Intersubjectivity Theory Mentalization and the Theory of Other Minds

A further evolution of attachment research has to do with what others have called "theory of mind." Having a theory of mind allows people to see their own inner experiences and expectancies as different from those of others

Similarities to other object relations approaches can be noted here. Winnicott's (1960) notion of the analytic integration of the wounded, walled-ofi "false self" may be most resonant. Contemporary Kleinians' conceptualizations of "pathological organizations" suggest a similar perspective because they describe psychic life becoming organized around interna) object configurations that take the place of the person's direct experience of his or her unbearable anxieties and authentic motivations and memories (Roscnfcld 1971). Bion's 11962) conceptualization of what happens in the absence of the rcflcctivc capacity for "thinking" contains many parallels to the notion that trauma precludes awareness of the extraordinary confusion and agony that it creates {Schgman 19991.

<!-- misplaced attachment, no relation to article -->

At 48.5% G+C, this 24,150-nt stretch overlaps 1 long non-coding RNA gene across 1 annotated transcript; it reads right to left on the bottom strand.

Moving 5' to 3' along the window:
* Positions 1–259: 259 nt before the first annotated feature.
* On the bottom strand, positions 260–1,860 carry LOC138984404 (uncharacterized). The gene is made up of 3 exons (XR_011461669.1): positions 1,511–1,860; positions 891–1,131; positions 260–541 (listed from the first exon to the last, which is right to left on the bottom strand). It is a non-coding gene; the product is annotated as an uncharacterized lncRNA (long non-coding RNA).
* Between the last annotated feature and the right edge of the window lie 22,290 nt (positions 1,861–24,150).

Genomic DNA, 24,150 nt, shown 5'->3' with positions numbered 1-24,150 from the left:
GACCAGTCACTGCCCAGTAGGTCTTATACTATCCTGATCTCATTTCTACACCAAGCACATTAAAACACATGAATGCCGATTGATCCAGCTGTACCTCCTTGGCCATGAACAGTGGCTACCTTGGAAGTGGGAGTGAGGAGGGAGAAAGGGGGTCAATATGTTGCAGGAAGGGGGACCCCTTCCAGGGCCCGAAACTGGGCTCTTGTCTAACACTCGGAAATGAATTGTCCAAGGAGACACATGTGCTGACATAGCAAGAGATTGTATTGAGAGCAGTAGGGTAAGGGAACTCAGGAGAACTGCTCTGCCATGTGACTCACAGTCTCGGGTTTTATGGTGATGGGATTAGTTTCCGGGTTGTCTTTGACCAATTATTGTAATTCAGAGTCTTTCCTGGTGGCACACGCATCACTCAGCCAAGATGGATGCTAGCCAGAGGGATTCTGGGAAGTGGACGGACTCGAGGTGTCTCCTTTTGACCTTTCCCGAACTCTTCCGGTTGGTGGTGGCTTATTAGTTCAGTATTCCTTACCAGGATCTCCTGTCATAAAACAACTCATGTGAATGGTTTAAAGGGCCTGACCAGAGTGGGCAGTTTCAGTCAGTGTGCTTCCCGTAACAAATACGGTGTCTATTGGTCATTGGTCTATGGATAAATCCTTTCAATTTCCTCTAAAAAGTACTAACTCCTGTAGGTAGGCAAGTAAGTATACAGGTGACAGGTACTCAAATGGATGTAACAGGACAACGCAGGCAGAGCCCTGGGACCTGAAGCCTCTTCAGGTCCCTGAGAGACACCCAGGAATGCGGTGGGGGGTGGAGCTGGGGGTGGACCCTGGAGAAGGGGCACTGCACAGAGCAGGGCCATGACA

and of the objective world in general. In adequate development.. the child comes to feel a sense of agency, connection, and autonomy through being recognized as both similar to and different from others who understand his or her inner state while showing that their owrn reactions are different. When a mother speaks in a sad voice to her crying baby, the correspondence of her negative emotion communicates her recognition of her baby's feeling, while the linguistic tones and rhythms connote that she is not as sad as the baby is but rather is reflecting the child's inner feelings. Children whose experience is not responded to in this way may be limited in differentiating between their own feelings and those of others and therefore rely excessively on projections in trying to relate to odiers. Terms such as mentalization. metacognition, and reflective functioning have been offered to capture this crucial developmental capacity {Fonagy 2000; Main 2000; Seligman 2000), whereas psychoanalysts in the British object relations and American relational traditions have offered similar conceptualizations in terms such as thinking (Bion 1962, 1965) and the intersubjec-tive third (see Benjamin 1995; Ogden 1994).

Some psychodynamic workers consider mentalization as one aspect of a more general approach, whereas others take it as the central point of their clinical and developmental theory (e.g., Fonagy 2000; Jurist et al. 2008). One of us (Seligman 20081 described how a patient entered psychotherapy with a reflexive fearful and angry view of those whose interests and perspectives did not coincide with hers. As she moved from blaming others, she came to see that other people might simply have motives of their own that do not originate with her, declaring that she would serve her best interests not by organizing her relationships around a sense of grievance but by reflecting on her emotional reactions and recognizing other people's subjective experiences.